Bloomberg’s D.C. Bureau Chief Job Allen joined me today to discuss the waterfront of political issues, chief among them the GOP field, and whether Ohio Governor John Kasich will be joining:
HH: It’s Hugh Hewitt with one of my favorite MSM’ers. Jon Allen is the DC bureau chief of Bloomberg, and once you’ve had a martini with a guy, you really can’t dislike him. And so we were together on the night that Eric Cantor got knocked off, and knocking a couple back with David Drucker across the street from the Heritage Foundation. I can’t ever be upset with him. But I’m wondering, Jon Allen, if you’re sharing the shock of other MSM’ers that the conservative media has breached the wall of the presidential debates today?
JA: I love it, Hugh.
JA: I think it’s great. I mean, you know, and not just because I’m on your radio show. I’m a fan of yours. You go far beneath the surface in your interviews, and I think you bring out a lot of great stuff from the people that come on your show. So I’m excited to see that in action. And I don’t see a downside. I’m not as un-enamored of the MSM as you call it, as you are, but…
HH: You know, you’re…
JA: There’s room for a lot of people on the stage. There’s a lot of room for a lot of people in the debate, and I think more and varied voices are good, and I think that somebody coming from a perspective of very pure interests in what these guys have to say about particularly the primary audiences is valuable.
HH: You know, your reporter, Dave Weigel, called me up today, and I had a great conversation with Dave, and that’s my point. The whole thing has changed. Everything has changed. And Bloomberg’s been rolling with that, and adding people left and right. But I wanted to ask you about something you tweeted out today. First of all, I have kept the tweet you sent this morning to Liz Smith – Everyone makes mistakes sometimes, no harm intended. And I’m going to save that for after I do my Red from That 70s Show, dumbass question, in the presidential debates. And I’m going to send that to you. But you were also talking about the VA secretary. And I honestly, I have no idea why you would write that both parties are invested in his survival. Would you explain that, because that caught my eye today.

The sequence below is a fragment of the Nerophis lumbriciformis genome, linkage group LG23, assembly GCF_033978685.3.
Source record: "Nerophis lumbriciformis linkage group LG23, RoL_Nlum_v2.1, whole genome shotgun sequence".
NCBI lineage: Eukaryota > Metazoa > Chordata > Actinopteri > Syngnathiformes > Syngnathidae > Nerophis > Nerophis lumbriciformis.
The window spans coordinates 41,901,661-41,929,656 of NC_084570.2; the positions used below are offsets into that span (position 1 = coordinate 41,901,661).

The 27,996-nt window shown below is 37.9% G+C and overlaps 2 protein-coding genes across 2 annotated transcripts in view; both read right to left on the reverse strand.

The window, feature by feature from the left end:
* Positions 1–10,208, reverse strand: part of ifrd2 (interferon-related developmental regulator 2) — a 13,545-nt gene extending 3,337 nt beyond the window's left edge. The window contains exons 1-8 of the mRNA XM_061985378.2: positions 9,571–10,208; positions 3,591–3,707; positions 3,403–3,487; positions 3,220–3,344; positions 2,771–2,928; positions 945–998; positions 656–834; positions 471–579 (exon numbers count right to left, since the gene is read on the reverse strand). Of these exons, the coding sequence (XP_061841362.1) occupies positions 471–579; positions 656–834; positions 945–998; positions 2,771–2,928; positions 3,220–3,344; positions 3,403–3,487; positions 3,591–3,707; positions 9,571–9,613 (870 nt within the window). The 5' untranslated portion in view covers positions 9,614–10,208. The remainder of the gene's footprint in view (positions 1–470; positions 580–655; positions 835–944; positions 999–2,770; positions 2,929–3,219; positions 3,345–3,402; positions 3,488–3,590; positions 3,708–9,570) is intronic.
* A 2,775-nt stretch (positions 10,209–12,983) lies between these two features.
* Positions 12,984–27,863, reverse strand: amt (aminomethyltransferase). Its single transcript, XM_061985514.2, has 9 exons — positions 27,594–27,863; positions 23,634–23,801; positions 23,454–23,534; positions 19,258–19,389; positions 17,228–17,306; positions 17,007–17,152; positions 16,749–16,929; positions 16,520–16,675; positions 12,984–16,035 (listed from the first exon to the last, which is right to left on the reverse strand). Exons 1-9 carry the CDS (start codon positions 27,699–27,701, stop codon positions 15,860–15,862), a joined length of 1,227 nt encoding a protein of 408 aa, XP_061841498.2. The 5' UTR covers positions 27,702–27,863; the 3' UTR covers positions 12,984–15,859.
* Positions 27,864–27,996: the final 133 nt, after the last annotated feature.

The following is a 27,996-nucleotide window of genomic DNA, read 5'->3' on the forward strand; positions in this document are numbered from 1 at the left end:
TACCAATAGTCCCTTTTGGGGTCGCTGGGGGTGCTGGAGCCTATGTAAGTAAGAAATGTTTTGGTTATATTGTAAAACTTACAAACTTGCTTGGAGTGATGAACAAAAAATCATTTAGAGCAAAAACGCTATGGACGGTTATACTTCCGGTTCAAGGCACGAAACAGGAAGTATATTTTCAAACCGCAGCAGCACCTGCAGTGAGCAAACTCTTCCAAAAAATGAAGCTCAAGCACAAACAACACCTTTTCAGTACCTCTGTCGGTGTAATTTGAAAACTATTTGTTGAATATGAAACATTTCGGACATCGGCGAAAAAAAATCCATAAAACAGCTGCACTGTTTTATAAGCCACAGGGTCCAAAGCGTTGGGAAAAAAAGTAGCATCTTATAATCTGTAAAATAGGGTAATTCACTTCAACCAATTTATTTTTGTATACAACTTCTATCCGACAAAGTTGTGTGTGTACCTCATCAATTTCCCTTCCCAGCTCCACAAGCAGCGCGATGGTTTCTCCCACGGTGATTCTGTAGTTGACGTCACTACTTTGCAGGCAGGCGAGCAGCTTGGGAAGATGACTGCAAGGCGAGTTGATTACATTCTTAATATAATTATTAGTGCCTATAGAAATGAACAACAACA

JA: Yeah, so I think you’re talking about a guy who was very well-respected by Republicans when he came in. He’d been the CEO of Proctor and Gamble, somebody that they either knew or certainly respected his business acumen. He’s somebody who was not seen as your sort of typical cabinet pick in terms of being somebody that worked on the Obama campaign, or had been a donor, or worked in Democratic politics for a long time. This is somebody who came, you know, I think by all accounts, the business world. And that was something that I think appealed to them. On the Democratic side, obviously the President tapped this guy to be, to clean up the VA. And all he needs is another scandal over there. Now look, if it turns out that he said this one time, I think it’ll blow over. If it turns out that every time where was a Proctor and Gamble board meeting he regaled everyone with stories of being in Special Forces, which is a very specific thing within the Army, that’s another matter. But you know, if we don’t see anything else come out here, I just think there’s political support for him on both sides. Continue Reading